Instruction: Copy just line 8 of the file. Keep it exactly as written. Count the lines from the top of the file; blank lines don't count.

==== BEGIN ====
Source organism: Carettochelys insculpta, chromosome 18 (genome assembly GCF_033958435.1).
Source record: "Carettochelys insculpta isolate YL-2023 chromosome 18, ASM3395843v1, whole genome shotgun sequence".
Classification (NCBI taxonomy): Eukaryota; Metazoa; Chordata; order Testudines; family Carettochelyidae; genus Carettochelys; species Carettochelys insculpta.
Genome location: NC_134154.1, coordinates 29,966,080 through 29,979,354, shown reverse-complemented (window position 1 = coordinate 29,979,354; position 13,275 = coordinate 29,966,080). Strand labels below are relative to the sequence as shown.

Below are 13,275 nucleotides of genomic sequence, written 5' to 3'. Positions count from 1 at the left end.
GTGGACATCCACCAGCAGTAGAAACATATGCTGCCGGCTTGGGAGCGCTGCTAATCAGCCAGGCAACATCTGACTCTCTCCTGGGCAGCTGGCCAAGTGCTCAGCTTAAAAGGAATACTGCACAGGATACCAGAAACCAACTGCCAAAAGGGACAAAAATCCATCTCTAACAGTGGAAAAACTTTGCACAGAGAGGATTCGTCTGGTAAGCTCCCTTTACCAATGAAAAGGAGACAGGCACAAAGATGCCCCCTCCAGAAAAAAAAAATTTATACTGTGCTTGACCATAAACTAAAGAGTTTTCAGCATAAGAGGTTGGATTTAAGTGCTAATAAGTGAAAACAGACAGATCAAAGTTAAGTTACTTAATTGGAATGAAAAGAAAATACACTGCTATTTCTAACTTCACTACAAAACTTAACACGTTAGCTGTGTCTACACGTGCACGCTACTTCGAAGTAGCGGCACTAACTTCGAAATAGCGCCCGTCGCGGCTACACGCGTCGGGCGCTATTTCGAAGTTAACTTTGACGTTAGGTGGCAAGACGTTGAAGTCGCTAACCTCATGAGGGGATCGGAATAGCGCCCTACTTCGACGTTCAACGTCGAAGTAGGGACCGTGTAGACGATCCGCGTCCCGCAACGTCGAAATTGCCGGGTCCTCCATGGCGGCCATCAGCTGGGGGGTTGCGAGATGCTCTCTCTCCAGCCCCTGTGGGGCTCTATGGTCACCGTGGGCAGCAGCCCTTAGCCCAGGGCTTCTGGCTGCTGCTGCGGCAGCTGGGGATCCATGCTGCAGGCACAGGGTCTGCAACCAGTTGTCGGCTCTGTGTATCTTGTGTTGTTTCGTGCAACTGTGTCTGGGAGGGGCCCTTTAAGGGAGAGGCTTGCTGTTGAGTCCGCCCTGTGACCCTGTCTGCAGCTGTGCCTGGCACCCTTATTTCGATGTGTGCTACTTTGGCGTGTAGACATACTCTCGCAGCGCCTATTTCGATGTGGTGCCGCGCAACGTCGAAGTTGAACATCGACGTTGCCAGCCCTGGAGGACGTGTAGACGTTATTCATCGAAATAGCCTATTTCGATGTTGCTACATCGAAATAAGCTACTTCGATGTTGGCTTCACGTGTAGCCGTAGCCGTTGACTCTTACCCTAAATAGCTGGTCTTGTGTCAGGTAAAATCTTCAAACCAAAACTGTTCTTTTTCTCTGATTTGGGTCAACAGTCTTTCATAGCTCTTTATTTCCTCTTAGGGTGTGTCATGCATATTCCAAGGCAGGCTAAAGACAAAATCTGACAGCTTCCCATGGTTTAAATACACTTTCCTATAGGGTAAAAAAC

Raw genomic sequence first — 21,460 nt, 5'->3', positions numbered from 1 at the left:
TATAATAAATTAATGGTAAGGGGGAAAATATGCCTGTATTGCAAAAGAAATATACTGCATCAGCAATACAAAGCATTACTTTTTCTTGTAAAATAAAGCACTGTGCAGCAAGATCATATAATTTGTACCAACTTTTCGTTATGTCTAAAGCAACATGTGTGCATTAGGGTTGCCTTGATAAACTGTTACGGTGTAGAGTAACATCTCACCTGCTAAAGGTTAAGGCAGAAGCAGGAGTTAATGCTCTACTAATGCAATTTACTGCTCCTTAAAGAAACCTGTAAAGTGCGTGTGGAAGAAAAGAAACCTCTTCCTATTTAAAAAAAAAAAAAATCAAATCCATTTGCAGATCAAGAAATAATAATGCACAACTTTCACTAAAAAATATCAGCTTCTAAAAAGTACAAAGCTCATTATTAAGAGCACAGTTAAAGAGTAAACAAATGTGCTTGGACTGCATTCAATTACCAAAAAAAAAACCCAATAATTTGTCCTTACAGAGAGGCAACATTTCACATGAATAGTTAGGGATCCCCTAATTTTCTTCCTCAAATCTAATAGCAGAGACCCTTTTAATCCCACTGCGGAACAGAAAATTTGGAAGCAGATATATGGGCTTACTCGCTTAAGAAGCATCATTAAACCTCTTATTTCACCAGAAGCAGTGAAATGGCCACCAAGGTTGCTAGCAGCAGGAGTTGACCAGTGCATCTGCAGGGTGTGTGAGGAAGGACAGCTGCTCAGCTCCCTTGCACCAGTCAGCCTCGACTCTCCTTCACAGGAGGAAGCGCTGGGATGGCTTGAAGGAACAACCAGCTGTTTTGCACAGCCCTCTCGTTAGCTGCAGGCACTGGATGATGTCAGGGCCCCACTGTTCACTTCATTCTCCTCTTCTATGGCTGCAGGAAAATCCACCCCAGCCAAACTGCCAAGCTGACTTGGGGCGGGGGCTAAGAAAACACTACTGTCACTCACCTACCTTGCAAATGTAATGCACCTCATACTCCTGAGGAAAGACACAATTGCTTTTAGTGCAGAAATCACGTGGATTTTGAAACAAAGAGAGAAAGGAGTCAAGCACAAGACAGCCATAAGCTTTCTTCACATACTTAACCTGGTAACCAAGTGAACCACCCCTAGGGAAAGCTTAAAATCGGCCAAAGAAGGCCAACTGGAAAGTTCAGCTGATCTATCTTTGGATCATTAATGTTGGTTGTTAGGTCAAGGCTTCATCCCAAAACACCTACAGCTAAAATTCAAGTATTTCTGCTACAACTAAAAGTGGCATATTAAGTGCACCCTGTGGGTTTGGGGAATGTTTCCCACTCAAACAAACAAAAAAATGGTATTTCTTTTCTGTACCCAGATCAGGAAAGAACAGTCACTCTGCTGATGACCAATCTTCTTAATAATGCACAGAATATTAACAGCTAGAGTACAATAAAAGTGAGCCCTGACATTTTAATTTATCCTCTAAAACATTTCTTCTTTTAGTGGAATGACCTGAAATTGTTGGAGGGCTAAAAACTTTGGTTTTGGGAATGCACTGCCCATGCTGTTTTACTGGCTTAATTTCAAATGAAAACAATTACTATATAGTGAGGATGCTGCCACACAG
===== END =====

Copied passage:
TATAATAAATTAATGGTAAGGGGGAAAATATGCCTGTATTGCAAAAGAAATATACTGCATCAGCAATACAAAGCATTACTTTTTCTTGTAAAATAAAGCACTGTGCAGCAAGATCATATAATTTGTACCAACTTTTCGTTATGTCTAAAGCAACATGTGTGCATTAGGGTTGCCTTGATAAACTGTTACGGTGTAGAGTAACATCTCACCTGCTAAAGGTTAAGGCAGAAGCAGGAGTTAATGCTCTACTAATGCAATTTACTGCTCCTTAAAGAAACCTGTAAAGTGCGTGTGGAAGAAAAGAAACCTCTTCCTATTTAAAAAAAAAAAAAATCAAATCCATTTGCAGATCAAGAAATAATAATGCACAACTTTCACTAAAAAATATCAGCTTCTAAAAAGTACAAAGCTCATTATTAAGAGCACAGTTAAAGAGTAAACAAATGTGCTTGGACTGCATTCAATTACCAAAAAAAAAACCCAATAATTTGTCCTTACAGAGAGGCAACATTTCACATGAATAGTTAGGGATCCCCTAATTTTCTTCCTCAAATCTAATAGCAGAGACCCTTTTAATCCCACTGCGGAACAGAAAATTTGGAAGCAGATATATGGGCTTACTCGCTTAAGAAGCATCATTAAACCTCTTATTTCACCAGAAGCAGTGAAATGGCCACCAAGGTTGCTAGCAGCAGGAGTTGACCAGTGCATCTGCAGGGTGTGTGAGGAAGGACAGCTGCTCAGCTCCCTTGCACCAGTCAGCCTCGACTCTCCTTCACAGGAGGAAGCGCTGGGATGGCTTGAAGGAACAACCAGCTGTTTTGCACAGCCCTCTCGTTAGCTGCAGGCACTGGATGATGTCAGGGCCCCACTGTTCACTTCATTCTCCTCTTCTATGGCTGCAGGAAAATCCACCCCAGCCAAACTGCCAAGCTGACTTGGGGCGGGGGCTAAGAAAACACTACTGTCACTCACCTACCTTGCAAATGTAATGCACCTCATACTCCTGAGGAAAGACACAATTGCTTTTAGTGCAGAAATCACGTGGATTTTGAAACAAAGAGAGAAAGGAGTCAAGCACAAGACAGCCATAAGCTTTCTTCACATACTTAACCTGGTAACCAAGTGAACCACCCCTAGGGAAAGCTTAAAATCGGCCAAAGAAGGCCAACTGGAAAGTTCAGCTGATCTATCTTTGGATCATTAATGTTGGTTGTTAGGTCAAGGCTTCATCCCAAAACACCTACAGCTAAAATTCAAGTATTTCTGCTACAACTAAAAGTGGCATATTAAGTGCACCCTGTGGGTTTGGGGAATGTTTCCCACTCAAACAAACAAAAAAATGGTATTTCTTTTCTGTACCCAGATCAGGAAAGAACAGTCACTCTGCTGATGACCAATCTTCTTAATAATGCACAGAATATTAACAGCTAGAGTACAATAAAAGTGAGCCCTGACATTTTAATTTATCCTCTAAAACATTTCTTCTTTTAGTGGAATGACCTGAAATTGTTGGAGGGCTAAAAACTTTGGTTTTGGGAATGCACTGCCCATGCTGTTTTACTGGCTTAATTTCAAATGAAAACAATTACTATATAGTGAGGATGCTGCCACACAG